Dyson made a name for itself in reimagining the humble vacuum cleaner, but the company has since broken into air purifiers and, more recently, haircare. In 2016, Dyson launched its first beauty product, the $400 Supersonic hair dryer, and it now employs hundreds of people in its Hair Laboratories, which has accounted for $174 million in R&D investment to date.
Dyson’s latest foray into haircare is the Dyson Corrale, a $500 flat iron that’s seven years and $43 million in the making. With the familiar gunmetal-meets-purple sheen of a Dyson Animal pet vacuum, the Corrale runs roughly 10% cooler than the average flat iron thanks to precision design and engineering. Dyson is promising it’s not only easier to use, it also damages your hair less, and leaves your hair shinier than competitive products.
We haven’t tried the Corrale so we can’t validate those claims, but anyone who has used a flat iron—even a premium flat iron—can attest that routinely straitening your hair is terrible for it, leaving it looking limp and fried over time. The process can be harder than it looks, too. Flat irons are simple machines: They clamp hair, heat it, and flatten it. But you often have to go over the same parts of your hair repeatedly, both to make sure every layer is really flat, and to catch flyaway strands that may have escaped the iron’s clutches. The more passes to your hair, the more abuse it takes.
Corrale’s performance advantages come down to all of those engineering tricks Dyson is known for. Its copper heating plates are an industry first, which flex around your hair as it’s squeezed, so it can be gathered easily, and each strand experiences similar pressure. The plates are also incredibly smooth at the microscopic level—produced with 65-nanometer precision (a bit shy of the width of a human hair)—which means more of your hair’s surface area is actually in contact with the plates at any given moment. Dyson worked with similarly tight tolerances with the launch of its Supersonic hair dryer, and to achieve them, the company had to get a special permit from the U.K. government to buy a piece of machinery capable of creating nuclear weaponry.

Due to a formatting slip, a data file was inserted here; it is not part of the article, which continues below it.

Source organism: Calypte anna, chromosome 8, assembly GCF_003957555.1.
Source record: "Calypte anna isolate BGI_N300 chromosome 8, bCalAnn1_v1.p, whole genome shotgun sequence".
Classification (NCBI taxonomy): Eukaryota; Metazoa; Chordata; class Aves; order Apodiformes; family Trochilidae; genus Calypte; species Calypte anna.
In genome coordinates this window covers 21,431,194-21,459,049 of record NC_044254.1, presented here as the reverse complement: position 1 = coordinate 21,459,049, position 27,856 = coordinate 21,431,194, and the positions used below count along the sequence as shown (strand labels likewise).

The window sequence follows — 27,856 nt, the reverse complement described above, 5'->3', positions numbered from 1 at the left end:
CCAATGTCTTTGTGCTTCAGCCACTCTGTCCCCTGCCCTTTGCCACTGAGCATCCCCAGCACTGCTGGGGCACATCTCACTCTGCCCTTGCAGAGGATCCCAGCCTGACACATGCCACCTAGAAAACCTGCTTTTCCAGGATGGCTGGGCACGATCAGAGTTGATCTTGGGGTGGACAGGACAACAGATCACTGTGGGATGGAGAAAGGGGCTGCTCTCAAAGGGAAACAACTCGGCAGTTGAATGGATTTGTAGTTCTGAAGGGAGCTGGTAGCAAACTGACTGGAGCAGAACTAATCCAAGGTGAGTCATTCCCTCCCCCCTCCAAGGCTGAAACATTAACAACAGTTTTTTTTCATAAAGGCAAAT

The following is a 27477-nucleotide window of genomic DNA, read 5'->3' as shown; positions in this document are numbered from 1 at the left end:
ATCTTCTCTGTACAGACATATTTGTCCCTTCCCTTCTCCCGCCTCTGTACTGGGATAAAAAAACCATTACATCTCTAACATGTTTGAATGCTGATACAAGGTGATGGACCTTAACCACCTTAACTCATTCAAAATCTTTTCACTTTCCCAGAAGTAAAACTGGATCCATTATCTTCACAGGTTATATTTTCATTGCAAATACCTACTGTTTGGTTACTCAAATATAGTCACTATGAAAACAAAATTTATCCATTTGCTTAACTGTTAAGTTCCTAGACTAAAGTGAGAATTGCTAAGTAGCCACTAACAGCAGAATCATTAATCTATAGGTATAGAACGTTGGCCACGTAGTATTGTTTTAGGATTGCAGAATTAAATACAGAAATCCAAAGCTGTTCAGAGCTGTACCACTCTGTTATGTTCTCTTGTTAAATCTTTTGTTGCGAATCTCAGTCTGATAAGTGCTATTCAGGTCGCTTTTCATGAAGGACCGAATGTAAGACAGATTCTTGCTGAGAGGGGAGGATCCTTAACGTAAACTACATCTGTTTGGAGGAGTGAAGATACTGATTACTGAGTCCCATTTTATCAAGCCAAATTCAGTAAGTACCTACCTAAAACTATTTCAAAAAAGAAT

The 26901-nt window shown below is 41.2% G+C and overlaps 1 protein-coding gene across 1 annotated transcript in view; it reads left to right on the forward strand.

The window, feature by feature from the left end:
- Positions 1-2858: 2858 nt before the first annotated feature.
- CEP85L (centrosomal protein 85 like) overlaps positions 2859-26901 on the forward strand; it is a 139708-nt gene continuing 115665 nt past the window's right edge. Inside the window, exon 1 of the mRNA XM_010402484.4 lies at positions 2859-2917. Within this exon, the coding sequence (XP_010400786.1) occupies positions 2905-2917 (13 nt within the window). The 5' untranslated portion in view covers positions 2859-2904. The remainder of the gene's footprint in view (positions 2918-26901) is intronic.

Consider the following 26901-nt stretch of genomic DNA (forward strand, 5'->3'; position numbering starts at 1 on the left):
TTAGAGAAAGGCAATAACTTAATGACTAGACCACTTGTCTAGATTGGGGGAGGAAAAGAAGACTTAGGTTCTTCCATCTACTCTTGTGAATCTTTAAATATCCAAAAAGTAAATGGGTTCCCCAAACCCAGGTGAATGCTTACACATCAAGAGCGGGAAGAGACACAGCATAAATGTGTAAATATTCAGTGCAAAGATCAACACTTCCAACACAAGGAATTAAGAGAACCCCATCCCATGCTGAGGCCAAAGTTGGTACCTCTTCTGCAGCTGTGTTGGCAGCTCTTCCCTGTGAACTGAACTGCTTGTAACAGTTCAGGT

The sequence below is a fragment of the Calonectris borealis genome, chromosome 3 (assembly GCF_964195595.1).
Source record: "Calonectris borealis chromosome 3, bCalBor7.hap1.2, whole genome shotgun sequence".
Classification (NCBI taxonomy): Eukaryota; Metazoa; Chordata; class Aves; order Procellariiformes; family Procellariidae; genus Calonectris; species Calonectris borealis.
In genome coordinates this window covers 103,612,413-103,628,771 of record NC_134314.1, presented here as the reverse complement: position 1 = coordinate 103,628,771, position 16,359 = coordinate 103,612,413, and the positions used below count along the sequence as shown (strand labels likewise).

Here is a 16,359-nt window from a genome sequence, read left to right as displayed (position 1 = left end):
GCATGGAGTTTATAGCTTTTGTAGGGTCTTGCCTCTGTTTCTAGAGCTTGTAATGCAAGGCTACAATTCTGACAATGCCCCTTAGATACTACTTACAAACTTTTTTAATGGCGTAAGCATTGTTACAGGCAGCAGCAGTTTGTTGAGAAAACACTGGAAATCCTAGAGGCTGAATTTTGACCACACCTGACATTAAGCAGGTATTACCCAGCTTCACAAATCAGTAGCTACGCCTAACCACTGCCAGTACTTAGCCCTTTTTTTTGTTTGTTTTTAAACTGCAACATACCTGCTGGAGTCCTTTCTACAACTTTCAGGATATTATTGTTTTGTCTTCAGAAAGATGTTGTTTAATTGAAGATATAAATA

Each of the Corrale’s three heat settings also runs 40 degrees cooler than competitive flat irons (the device tops out at 410 degrees instead of 450). Dyson argues that with more surface area of your hair touching the heat, the flat iron can get by with less heat overall. As an added safety, the Corrale checks temperatures 100 times a second, constantly auditing its own performance, so it should never heat above its ceiling.
The Corrale is also designed to be comfortable and convenient to use. It can operate cordlessly for up to 30 minutes on a charge. If it’s dead, you can plug it in with a magnetic cable and use it that way. At $500, the Corrale runs about twice the price of a high-end flat iron. That means much like the Supersonic, the Coralle falls into a premium performance haircare category that will be marketed to hairstylists and the wealthy alike—though the professional version for salon use will launch with a long cord and black/purple color scheme.
The Corrale launches today. For anyone who is as squeamish at the scent of burning hair as I am, the future cannot come quickly enough.